The Prince George’s County Board of Elections has finished counting the ballots for the District 2 county council race and according to unofficial results, Deni Taveras is the winner. According to Daneen Banks, deputy elections administrator, after counting 23 absentee ballots in district 2, Deni Taveras leads state Delegate Doyle Niemann (D-41) by six votes […]
The Prince George’s County Board of Elections has finished counting the ballots for the District 2 county council race and according to unofficial results, Deni Taveras is the winner.
According to Daneen Banks, deputy elections administrator, after counting 23 absentee ballots in district 2, Deni Taveras leads state Delegate Doyle Niemann (D-41) by six votes with a total of 2,423 compared to 2,417 for Niemann.
Results do not become official until all of the ballots for the county have been counted, Banks said. Once the results are official, candidates may ask for a recount.
“I feel the voters have spoken,” said Taveras. “I’ve been someone who’s been working in the community to reach out to people.”
Taveras said she knocked on approximately 1,700 doors for an extra push in winning voters endorsements with a close-knit crew of 19 volunteers. When it came down to Election Day, Taveras said she had more than 100 volunteers helping to sway undecided voters and push for the final couple of votes.
“She went very hard in community outreach, which made the difference,” said Niemann. “I was disappointed with the outcome, but that was the way the voters voted.”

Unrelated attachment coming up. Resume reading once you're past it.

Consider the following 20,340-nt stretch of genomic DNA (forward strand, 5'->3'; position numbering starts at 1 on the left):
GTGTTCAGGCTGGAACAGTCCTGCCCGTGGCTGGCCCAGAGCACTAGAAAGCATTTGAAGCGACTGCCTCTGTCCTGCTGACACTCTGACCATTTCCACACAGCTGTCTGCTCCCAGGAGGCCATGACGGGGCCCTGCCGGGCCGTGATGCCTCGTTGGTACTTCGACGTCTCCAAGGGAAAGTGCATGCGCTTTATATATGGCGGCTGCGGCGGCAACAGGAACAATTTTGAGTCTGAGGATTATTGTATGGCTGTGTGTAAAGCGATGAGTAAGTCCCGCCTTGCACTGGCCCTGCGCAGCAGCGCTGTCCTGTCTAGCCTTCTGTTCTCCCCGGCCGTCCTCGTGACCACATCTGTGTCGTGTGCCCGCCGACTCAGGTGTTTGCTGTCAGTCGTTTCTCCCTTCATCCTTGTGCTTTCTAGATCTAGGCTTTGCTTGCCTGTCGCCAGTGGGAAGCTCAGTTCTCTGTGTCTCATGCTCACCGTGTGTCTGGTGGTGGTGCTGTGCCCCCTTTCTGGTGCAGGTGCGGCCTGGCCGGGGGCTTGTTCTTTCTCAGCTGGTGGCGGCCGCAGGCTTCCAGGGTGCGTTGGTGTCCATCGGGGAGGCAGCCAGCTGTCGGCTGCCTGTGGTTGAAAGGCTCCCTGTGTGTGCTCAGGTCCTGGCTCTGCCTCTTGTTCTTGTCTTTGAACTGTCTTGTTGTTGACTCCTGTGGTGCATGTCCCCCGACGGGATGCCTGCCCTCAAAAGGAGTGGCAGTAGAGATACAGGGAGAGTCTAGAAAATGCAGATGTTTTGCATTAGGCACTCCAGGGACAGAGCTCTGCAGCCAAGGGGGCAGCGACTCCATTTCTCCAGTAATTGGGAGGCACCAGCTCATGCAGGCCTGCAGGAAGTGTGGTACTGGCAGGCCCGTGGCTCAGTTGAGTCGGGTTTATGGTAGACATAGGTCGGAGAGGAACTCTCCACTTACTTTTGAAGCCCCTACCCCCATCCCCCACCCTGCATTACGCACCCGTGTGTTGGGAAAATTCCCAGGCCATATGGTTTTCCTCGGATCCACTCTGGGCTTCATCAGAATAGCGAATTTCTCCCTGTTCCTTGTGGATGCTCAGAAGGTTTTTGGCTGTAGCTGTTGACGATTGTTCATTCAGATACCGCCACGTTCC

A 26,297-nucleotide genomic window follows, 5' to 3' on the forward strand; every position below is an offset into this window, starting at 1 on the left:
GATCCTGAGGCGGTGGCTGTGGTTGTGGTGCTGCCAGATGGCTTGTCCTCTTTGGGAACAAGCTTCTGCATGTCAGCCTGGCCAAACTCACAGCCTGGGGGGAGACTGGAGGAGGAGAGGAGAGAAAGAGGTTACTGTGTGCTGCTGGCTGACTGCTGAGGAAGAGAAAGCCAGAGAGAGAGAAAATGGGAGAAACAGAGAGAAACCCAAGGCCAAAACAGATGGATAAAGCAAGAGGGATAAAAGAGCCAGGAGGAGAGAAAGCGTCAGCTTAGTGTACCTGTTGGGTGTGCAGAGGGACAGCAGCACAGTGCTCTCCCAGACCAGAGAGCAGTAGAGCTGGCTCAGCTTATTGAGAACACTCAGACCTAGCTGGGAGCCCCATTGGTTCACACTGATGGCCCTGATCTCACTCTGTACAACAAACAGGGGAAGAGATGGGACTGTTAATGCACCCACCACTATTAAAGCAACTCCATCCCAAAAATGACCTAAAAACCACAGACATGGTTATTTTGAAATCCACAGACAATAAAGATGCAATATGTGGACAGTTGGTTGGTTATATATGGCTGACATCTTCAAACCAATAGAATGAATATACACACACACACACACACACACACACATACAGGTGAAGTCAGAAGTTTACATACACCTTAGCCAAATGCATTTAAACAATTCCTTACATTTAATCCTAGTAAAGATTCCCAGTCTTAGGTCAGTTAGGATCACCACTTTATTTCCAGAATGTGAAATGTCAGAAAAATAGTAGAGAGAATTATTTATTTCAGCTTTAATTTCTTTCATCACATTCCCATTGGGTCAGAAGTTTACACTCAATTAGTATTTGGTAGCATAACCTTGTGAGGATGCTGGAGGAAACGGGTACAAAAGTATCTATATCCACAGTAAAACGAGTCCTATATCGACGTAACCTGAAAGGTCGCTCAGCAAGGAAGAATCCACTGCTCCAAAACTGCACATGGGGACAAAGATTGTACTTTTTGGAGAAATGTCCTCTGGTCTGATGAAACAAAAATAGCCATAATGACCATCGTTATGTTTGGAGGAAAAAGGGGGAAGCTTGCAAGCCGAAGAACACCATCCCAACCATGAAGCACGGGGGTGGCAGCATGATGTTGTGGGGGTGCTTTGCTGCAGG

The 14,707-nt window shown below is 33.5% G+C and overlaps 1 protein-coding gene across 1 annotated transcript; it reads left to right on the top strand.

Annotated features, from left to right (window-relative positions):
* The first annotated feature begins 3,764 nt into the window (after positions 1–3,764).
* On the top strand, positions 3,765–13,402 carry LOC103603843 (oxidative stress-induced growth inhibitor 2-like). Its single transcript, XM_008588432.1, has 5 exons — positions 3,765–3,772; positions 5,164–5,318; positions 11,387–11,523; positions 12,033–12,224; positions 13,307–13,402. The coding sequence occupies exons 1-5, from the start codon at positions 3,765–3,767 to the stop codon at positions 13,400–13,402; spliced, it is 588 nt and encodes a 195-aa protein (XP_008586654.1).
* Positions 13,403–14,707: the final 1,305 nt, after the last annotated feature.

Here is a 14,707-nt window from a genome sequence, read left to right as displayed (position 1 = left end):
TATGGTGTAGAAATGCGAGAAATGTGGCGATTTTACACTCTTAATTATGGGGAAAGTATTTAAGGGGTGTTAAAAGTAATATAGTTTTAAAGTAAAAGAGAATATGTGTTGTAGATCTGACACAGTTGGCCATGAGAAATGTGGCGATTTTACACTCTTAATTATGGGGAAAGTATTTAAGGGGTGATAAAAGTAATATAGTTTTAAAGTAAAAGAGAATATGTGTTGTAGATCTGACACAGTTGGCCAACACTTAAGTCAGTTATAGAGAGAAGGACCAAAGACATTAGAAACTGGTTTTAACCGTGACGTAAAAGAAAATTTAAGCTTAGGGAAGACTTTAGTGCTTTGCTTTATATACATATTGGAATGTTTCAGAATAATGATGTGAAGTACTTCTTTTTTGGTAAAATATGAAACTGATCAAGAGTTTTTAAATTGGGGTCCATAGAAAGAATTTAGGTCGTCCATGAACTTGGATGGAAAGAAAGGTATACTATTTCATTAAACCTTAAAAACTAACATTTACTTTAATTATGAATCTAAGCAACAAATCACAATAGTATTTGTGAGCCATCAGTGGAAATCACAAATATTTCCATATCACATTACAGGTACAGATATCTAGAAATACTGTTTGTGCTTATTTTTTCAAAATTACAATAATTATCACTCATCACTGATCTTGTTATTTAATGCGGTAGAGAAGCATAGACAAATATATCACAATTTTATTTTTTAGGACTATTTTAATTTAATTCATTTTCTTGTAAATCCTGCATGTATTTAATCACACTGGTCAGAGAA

Board of Elections official Alisha Alexander said this was the closest election she’s seen in 11 years in working with the board.
Banks said there has not been any additional pressure, but it has taken a little bit longer to count the ballots because the vote was so close.
Taveras said she built her platform on economic development and wants to make strides to improve schools in District 2 and community programs, while taking into account public interests and recommendations.
“Now it’s time to cut down to business,” said Taveras. “I think [constituents are] looking forward to having a responsive government.”
Taveras said she wants to dispel the notion that she only focused on the Latino community. She could not have won if she had focused only on the Latino vote, she said.
“We made a little bit of an extra effort to engage people that are not typically engaged in voting,” Taveras said.
Niemann said he won the absentee vote, but said the provisional votes went to Taveras due to the number of first-time voters filling them out. Niemann also cited Taveras’s community outreach as a reason for her win.
Niemann said he knocked on most of the doors in the area once and a majority of the doors twice. He had bilingual volunteers to help him provide better outreach to the community, but said, while Taveras did not win the entire Latino vote, she won a majority of the Latino community due to her connection with the community.
“Identity politics is a strong sort of politics,” said Niemann. “She was able to say she’s black, she’s Latina, she’s a woman and that appeals to a large group of people.”
Niemann has until Thursday to decide if he wants a recount of the votes. He said he was disappointed but thought the Taveras deserved the win.
“We’re weighing our options right now, ” said Niemann. “I always trust that when door closes another opens up.”